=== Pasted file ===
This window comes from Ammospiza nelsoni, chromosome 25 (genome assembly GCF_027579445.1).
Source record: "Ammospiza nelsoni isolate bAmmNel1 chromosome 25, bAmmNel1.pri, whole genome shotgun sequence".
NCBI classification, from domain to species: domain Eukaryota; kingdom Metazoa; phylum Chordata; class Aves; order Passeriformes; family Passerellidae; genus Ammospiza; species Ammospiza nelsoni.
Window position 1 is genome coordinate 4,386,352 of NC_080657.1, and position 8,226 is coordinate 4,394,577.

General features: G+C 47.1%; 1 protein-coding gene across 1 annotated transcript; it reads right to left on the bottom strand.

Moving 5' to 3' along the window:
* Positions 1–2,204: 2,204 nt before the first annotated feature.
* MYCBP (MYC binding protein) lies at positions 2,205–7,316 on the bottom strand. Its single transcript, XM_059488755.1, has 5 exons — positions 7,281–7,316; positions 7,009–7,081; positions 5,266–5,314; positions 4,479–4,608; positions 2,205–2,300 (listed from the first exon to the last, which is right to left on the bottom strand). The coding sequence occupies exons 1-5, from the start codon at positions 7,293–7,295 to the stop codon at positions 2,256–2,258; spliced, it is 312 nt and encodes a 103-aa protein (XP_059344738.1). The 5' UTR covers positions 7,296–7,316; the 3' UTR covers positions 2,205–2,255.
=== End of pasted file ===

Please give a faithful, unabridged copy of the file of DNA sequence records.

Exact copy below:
This window comes from Ammospiza nelsoni, chromosome 25 (genome assembly GCF_027579445.1).
Source record: "Ammospiza nelsoni isolate bAmmNel1 chromosome 25, bAmmNel1.pri, whole genome shotgun sequence".
NCBI classification, from domain to species: domain Eukaryota; kingdom Metazoa; phylum Chordata; class Aves; order Passeriformes; family Passerellidae; genus Ammospiza; species Ammospiza nelsoni.
Window position 1 is genome coordinate 4,386,352 of NC_080657.1, and position 8,226 is coordinate 4,394,577.

General features: G+C 47.1%; 1 protein-coding gene across 1 annotated transcript; it reads right to left on the bottom strand.

Moving 5' to 3' along the window:
* Positions 1–2,204: 2,204 nt before the first annotated feature.
* MYCBP (MYC binding protein) lies at positions 2,205–7,316 on the bottom strand. Its single transcript, XM_059488755.1, has 5 exons — positions 7,281–7,316; positions 7,009–7,081; positions 5,266–5,314; positions 4,479–4,608; positions 2,205–2,300 (listed from the first exon to the last, which is right to left on the bottom strand). The coding sequence occupies exons 1-5, from the start codon at positions 7,293–7,295 to the stop codon at positions 2,256–2,258; spliced, it is 312 nt and encodes a 103-aa protein (XP_059344738.1). The 5' UTR covers positions 7,296–7,316; the 3' UTR covers positions 2,205–2,255.